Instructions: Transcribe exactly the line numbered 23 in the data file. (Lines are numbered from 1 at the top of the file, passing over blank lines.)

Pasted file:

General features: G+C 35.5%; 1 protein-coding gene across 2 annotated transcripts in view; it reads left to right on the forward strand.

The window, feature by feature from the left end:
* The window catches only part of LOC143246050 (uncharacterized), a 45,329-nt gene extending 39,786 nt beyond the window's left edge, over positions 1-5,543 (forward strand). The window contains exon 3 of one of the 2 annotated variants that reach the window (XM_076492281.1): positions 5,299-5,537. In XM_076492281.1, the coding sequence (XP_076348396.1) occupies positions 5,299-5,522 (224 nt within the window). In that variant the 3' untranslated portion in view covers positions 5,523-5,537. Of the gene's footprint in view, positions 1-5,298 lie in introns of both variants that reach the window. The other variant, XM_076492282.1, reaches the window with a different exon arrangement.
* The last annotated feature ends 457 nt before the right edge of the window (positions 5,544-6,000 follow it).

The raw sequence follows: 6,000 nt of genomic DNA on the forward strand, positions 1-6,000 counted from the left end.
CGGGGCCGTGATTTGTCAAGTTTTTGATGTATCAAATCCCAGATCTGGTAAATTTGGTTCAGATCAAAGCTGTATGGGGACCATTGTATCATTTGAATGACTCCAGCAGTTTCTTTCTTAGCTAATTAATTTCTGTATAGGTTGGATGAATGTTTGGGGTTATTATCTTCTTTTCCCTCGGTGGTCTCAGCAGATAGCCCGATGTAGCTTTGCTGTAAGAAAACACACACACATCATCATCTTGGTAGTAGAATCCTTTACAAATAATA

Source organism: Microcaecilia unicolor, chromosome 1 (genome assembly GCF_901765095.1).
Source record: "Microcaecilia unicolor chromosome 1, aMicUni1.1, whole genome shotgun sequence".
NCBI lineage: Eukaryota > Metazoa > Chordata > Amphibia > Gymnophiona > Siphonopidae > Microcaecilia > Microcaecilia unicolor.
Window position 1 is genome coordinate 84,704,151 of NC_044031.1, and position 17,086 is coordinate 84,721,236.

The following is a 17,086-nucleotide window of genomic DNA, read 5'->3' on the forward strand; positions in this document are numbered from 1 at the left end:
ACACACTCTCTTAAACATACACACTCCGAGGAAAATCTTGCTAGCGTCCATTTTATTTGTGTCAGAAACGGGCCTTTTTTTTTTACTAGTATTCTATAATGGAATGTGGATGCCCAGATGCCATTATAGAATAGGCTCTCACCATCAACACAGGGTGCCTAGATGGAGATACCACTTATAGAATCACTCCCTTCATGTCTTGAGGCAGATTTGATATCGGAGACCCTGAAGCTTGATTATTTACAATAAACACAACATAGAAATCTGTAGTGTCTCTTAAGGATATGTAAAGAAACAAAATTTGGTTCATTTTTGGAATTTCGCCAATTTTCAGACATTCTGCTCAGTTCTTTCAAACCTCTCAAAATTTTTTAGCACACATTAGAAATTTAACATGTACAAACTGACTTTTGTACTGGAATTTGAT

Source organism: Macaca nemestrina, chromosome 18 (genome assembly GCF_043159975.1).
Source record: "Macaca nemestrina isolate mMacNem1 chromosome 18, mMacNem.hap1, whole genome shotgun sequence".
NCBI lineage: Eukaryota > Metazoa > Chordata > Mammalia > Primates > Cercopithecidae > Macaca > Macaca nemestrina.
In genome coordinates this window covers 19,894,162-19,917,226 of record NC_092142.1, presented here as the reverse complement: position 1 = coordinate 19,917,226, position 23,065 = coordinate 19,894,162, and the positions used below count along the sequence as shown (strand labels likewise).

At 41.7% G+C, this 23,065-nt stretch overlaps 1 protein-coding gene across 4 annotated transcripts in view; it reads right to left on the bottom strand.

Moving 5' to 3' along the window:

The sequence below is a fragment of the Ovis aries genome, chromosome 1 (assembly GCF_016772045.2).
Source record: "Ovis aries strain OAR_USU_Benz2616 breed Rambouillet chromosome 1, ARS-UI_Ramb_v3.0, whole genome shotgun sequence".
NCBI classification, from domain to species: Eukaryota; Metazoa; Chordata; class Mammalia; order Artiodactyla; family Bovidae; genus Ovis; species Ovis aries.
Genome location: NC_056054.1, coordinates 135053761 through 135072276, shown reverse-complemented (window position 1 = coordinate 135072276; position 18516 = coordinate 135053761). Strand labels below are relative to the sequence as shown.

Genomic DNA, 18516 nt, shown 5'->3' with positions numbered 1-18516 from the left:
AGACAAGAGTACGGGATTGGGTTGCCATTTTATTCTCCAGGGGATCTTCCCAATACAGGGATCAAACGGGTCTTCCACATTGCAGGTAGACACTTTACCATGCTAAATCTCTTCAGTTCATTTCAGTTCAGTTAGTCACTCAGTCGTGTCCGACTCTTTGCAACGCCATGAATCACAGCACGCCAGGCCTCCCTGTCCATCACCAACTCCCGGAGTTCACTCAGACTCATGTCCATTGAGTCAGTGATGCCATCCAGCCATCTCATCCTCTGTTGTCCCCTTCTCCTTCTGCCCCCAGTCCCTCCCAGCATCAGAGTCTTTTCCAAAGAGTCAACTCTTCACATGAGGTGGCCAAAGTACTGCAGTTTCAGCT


Genomic DNA, 18516 nt, shown 5'->3' with positions numbered 1-18516 from the left: